The latest figures from the Health and Safety Executive (HSE) show a sharp rise in worker injuries, with a 28% increase year on year – and a steep increase in ill health compared to pre-pandemic levels.
The HSE has now released its annual summary statistics for Great Britain, providing new insight into health and safety at work in 2022.
At a headline level, 1.8 million workers suffered from work-related ill health (new or longstanding) in 2021/22, up 5.8% from last year. This reveals a worrying trend around mental health, although new cases are down, from 850,000 to 722,000.
Equally concerning is the fact that 565,000 workers sustained a non-fatal injury in 2021/22 according to self-reports – representing a year-on-year increase of 28%. Injuries reported by employers under RIDDOR have also increased, from 51,211 to 61,713, although this is likely to be as a result of more people returning to work after the pandemic.
While a 28% increase in work-related injuries is alarming at face value, it’s important to note that this is still lower than post-pandemic levels. Indeed, 693,000 workers sustained a non-fatal injury in 2019/20 and 581,000 workers were injured in 2018/19, the last year unimpacted by the pandemic.
Conversely, the number of new ill-health cases has almost doubled compared to pre-pandemic times, from 497,000 to 722,000. Total cases have also risen from 1.4 million to 1.8 million – an increase of 29%.
Additionally, highlighting the devastating consequences of poor health and safety practices, the report confirms that 123 workers were killed at work during this period, validating provisional data from its fatal injuries report released earlier this year.
The causes of ill health
Stress, depression and anxiety remains the leading cause of work-related ill health, accounting for 51% of all ill-health cases.
Echoing previous years, musculoskeletal disorders (MSDs) were the second most common cause of ill health, making up 27% of all cases. That said, in terms of actual figures, the number of MSD cases has remained broadly flat, increasing marginally from 470,000 to 477,000.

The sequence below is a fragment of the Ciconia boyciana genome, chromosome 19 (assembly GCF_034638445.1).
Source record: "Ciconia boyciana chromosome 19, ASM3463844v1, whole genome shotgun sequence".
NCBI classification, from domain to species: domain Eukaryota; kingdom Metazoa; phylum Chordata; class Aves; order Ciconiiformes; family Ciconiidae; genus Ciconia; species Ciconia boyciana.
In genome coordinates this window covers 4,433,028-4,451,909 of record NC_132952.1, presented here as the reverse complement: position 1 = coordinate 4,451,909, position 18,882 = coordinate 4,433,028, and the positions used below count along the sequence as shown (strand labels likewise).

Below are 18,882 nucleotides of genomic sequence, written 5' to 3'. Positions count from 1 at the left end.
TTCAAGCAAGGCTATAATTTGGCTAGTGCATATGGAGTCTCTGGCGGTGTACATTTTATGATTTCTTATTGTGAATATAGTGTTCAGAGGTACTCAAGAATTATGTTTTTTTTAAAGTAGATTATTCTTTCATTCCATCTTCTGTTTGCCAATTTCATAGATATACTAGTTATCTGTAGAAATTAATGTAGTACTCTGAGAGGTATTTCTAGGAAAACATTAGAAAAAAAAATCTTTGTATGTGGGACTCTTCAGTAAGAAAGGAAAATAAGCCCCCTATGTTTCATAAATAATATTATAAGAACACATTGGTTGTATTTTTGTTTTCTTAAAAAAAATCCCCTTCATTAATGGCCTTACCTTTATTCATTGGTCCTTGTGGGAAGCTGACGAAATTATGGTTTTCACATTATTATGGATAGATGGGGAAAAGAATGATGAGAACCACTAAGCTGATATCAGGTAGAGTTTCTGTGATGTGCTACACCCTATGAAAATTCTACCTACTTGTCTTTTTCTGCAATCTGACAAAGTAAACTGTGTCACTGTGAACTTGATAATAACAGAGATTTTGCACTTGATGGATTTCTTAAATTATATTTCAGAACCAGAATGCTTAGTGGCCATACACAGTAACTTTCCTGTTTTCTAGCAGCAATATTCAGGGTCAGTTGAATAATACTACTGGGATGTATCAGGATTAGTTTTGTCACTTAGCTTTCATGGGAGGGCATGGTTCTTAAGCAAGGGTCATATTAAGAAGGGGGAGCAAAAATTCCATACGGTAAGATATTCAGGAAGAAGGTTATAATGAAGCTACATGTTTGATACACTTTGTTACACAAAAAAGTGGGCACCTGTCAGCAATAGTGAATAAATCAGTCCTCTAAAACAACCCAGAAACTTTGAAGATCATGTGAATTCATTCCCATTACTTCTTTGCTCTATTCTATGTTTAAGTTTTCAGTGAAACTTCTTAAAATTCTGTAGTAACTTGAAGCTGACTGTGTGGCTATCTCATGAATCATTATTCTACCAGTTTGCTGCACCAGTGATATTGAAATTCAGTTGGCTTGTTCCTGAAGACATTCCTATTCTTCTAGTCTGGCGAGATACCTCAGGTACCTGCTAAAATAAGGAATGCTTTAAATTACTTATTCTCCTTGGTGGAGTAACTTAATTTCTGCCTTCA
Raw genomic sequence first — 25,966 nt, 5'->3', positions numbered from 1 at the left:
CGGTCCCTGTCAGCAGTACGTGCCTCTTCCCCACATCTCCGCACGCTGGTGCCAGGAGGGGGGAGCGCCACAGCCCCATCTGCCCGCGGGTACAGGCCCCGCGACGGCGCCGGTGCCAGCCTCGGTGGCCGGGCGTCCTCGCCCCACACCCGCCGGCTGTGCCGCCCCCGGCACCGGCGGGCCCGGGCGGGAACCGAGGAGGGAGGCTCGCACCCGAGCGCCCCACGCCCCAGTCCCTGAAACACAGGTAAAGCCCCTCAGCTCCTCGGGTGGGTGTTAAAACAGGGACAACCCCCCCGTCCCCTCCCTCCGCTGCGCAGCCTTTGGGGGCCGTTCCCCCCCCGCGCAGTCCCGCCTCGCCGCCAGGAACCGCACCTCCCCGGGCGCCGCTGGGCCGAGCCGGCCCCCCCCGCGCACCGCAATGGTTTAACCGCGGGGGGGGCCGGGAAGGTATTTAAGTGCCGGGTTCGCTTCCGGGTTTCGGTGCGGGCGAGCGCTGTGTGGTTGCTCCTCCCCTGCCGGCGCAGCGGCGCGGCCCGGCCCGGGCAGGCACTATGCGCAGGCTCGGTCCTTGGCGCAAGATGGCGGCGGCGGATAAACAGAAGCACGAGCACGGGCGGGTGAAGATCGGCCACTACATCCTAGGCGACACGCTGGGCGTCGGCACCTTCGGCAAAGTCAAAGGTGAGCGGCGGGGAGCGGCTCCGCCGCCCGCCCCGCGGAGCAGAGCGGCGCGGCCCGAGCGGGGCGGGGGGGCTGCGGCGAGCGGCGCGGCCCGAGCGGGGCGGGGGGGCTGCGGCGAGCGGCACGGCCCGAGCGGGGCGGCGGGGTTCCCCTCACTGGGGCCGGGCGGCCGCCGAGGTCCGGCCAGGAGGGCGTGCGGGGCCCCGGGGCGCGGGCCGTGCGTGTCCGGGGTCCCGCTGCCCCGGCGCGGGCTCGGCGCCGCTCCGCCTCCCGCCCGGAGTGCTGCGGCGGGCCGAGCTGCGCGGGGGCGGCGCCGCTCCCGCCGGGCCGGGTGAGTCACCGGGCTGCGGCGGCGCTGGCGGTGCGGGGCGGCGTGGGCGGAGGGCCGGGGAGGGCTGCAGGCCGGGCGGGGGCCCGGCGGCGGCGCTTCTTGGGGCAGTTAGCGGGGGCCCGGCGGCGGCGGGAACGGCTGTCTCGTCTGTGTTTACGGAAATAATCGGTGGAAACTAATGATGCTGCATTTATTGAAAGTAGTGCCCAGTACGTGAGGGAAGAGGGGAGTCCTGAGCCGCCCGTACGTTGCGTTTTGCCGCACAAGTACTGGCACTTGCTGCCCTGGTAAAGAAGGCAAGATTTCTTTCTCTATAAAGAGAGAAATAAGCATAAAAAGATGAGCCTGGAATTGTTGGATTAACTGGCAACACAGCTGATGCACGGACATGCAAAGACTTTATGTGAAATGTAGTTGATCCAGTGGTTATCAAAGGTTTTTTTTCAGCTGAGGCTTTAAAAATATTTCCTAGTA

Meanwhile, though the total number of workers suffering from work-related stress, depression or anxiety has increased from 822,000 to 914,000, there has been an 17.5% drop in new cases, from 451,000 to 372,000.
Nick Wilson, Director of Health & Safety Services at EssentialSkillz’ sister companyWorkNest, commented: “It’s interesting to see that new cases of work-related stress, depression and anxiety have fallen over the past year. This is somewhat surprising, given the various stressors people are facing at present, though of course not all of these are work-related. Still, this doesn’t change the fact that, overall, cases have increased by 11.2% and we now know that 17.0 million working days were lost as a result – emphasising that this should remain a key area of focus for employers, not only for their staff’s sake but for the sake of business productivity too.”
Sector-wise, human health/social work and public administration/defence were found to have the highest rates of work-related ill health. Notably, while Education remains in third with 160,000 ill-health cases (59% of which related to stress, depression and anxiety), it seems some progress is being made, as its rate of ill health per 100,000 workers is no longer statistically significantly higher than the all-industry average.
By accident type, the report reflects previous years. Slips, trips or falls on same level; handling, lifting or carrying; and being struck by a moving object remain the leading cause of non-fatal work-related injuries, followed by acts of violence and falls from height.
By sector, agriculture, forestry and fishing, construction, wholesale/retail trade; repair of motor vehicles; and accommodation/food service activities had statistically significantly higher workplace injury rates compared to the average rate across all industries.
The cost to businesses